Nice walk around this morning up at Kariong Eco Garden catching up with Lisa there.
Been a while since seeing a Fence Skink, they used to seem more common ..though that’s probably observer bias.
The Cryptoblepharus skinks were revised in recent years by Paul Horner, often using smaller less visible to the naked eye from a distance characteristics to distinguish them, for some ID’s, requiring a hand lens to compare scale textures on their feet – without doing that. i’ll assume its C. pulcher – because its apparently the local species.
I was happy to appreciate this skink doing its thing without wrestling it, and it would probably of been too quick anyway, ..it was very lively. Should brush up on their distinguishing characteristics, it may mean I get to tick another species off without having to travel far.
Also saw a Caper white butterfly, Belenois java flitting about, the wind was pretty turbulent so some butterflies did not stay for long – also saw Cabbage White, Orchard Swallowtail, Common Crow and Australian Painted Lady butterflies but were too quick to be photographed today.
Today was a nice chaser to last nights walk, a good mix of species becoming more active.
One of the more recent milestones, has been a few encounters with Rough-scaled Snakes, as part of helping out with snake relocations – at Bateau Bay, NSW. This location, seems to be the furthest south of their distribution down the East Coast.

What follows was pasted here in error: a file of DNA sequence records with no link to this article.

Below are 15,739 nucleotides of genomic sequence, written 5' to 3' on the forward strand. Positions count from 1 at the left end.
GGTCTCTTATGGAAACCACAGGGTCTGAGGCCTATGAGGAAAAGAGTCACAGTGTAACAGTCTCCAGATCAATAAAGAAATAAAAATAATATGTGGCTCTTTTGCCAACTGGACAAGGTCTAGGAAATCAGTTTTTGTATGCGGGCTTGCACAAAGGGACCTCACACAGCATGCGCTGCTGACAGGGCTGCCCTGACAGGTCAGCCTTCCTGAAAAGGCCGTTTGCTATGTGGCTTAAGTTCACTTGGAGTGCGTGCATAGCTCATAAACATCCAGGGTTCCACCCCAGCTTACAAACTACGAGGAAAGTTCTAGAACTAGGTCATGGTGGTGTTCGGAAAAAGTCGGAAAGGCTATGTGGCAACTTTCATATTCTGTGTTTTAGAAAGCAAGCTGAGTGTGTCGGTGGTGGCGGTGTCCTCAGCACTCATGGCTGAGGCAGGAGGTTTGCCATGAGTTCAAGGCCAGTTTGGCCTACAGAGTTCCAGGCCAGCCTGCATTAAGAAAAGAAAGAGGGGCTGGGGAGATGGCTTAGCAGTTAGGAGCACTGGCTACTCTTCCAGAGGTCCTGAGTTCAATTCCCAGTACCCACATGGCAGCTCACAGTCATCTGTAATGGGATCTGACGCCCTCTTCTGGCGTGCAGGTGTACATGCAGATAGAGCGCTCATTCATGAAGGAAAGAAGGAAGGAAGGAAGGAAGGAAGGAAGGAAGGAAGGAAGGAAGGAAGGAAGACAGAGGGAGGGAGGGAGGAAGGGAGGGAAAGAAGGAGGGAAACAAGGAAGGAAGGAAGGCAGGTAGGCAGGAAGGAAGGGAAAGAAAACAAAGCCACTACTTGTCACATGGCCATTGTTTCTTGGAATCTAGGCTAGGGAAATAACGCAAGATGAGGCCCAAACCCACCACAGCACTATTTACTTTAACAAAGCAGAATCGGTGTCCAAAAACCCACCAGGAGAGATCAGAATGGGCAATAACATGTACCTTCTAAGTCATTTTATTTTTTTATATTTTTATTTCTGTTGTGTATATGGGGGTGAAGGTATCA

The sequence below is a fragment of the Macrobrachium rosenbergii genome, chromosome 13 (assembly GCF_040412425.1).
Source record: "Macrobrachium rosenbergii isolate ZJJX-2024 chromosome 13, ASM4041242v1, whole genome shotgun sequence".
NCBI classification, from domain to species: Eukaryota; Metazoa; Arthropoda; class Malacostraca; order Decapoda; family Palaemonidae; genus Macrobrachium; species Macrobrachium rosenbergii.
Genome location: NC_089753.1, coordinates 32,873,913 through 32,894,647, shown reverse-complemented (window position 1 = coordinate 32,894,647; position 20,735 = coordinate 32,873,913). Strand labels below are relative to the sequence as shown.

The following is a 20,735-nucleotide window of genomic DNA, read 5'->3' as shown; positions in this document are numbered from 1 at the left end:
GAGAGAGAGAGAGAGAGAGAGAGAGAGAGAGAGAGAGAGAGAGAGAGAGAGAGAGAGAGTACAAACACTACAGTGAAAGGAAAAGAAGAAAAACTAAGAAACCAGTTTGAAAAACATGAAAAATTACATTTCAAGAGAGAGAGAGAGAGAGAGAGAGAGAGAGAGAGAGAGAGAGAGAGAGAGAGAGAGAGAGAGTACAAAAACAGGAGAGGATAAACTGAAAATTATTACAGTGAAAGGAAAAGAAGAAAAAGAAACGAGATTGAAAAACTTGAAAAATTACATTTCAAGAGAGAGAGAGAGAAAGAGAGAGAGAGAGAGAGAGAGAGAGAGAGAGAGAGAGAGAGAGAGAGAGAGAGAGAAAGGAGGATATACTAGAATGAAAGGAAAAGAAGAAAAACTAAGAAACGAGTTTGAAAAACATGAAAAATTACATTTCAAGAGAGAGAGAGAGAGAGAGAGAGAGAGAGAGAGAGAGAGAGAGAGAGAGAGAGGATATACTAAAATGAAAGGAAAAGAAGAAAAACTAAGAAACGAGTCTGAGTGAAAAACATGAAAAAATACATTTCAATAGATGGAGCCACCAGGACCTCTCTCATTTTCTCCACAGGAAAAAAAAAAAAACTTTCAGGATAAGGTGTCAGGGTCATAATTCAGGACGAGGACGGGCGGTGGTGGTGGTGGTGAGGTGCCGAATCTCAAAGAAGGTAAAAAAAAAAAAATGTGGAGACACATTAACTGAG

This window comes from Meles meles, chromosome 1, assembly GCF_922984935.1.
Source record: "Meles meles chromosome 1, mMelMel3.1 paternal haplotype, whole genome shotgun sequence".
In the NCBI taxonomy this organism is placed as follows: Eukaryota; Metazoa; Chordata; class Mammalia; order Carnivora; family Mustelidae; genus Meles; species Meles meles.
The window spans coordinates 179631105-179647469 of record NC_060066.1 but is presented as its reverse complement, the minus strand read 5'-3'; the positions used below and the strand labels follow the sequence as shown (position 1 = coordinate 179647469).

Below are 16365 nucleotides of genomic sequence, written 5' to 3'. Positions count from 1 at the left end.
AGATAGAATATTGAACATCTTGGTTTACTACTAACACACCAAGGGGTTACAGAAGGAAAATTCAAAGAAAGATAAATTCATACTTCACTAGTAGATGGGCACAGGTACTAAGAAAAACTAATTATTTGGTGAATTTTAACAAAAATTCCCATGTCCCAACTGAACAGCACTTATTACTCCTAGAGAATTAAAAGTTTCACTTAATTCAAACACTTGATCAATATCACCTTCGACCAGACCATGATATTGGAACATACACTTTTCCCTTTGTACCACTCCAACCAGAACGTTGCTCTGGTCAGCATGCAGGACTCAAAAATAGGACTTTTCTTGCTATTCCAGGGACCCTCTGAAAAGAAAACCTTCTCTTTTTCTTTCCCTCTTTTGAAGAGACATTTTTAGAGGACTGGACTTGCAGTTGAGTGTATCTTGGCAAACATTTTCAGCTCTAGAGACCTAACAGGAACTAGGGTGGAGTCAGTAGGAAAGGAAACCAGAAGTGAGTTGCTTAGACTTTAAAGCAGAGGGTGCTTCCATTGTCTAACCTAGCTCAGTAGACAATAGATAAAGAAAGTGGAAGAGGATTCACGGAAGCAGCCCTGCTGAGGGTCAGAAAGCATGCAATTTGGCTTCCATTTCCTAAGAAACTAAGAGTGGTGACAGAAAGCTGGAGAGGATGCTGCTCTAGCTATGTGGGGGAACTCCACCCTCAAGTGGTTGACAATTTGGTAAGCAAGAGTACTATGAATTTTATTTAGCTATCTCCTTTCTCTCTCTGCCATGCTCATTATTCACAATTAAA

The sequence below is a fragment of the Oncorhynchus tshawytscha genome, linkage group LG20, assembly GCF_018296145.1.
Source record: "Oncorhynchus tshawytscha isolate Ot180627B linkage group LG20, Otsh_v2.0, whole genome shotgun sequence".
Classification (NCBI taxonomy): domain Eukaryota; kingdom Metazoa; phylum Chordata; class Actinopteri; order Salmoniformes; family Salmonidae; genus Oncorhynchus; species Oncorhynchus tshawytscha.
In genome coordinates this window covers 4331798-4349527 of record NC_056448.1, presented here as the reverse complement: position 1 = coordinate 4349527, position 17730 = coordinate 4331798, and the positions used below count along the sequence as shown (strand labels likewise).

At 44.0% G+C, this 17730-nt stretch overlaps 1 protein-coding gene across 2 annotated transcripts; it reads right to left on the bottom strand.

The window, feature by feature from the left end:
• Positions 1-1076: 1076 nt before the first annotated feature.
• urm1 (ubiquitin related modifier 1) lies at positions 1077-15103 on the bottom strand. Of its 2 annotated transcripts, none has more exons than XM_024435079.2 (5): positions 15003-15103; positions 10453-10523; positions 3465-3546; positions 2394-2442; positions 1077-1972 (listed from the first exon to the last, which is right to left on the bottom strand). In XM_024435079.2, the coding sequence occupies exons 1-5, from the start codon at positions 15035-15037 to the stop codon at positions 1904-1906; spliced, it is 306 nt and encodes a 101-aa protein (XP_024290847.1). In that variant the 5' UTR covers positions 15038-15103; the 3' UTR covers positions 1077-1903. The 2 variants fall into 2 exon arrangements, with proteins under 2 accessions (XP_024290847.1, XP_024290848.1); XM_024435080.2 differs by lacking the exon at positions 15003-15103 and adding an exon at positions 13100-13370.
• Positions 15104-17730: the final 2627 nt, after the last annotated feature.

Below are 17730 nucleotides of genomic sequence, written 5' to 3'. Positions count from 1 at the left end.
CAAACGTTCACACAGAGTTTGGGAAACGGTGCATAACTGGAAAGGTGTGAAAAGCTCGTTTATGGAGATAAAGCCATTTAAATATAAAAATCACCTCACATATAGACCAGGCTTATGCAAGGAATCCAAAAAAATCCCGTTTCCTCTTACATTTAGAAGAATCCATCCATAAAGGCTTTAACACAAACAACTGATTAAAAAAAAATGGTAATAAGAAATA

A front fanged, venomous snake which is medically significant.
It has been a terribly long time since updating my blog, that is in the tradition of starting most diaries – we soon become so distracted by what we are doing that writing about it too can easily slip our mind.
Bushwalking often rewards me with interesting wildlife, some of which is better enjoyed from a distance, like this young Red-bellied Black Snake, basking in the morning sunÂ beside a small, slow running stream. Even though it is young,Â it is still dangerously venemous & should be treated with caution.
A few days later, walking the same track I find a similar looking Red-Belly. There is a good chance it is here for the Common Eastern FrogletsÂ I had seen in the area.
Along another track in the same area I wasÂ lucky to seeÂ an older,Â larger Red-Bellied Black Snake. Perhaps a year old, it’s face has less brown on it.
I have seen a few Adult Red-bellies on my walks, slinking under lantana in the hopes of a meal of plump Antechinus, which I’ve seen bounding away clear of the dense cover – while the Red-belly can still be heard slowly probing around, still followingÂ it’s scent.
They are suprising great swimmers for land snakes,Â convenient ifÂ one of your favouriteÂ meals is frog, this one was disturbed from its hiding place under canoes where frogs were sheltering.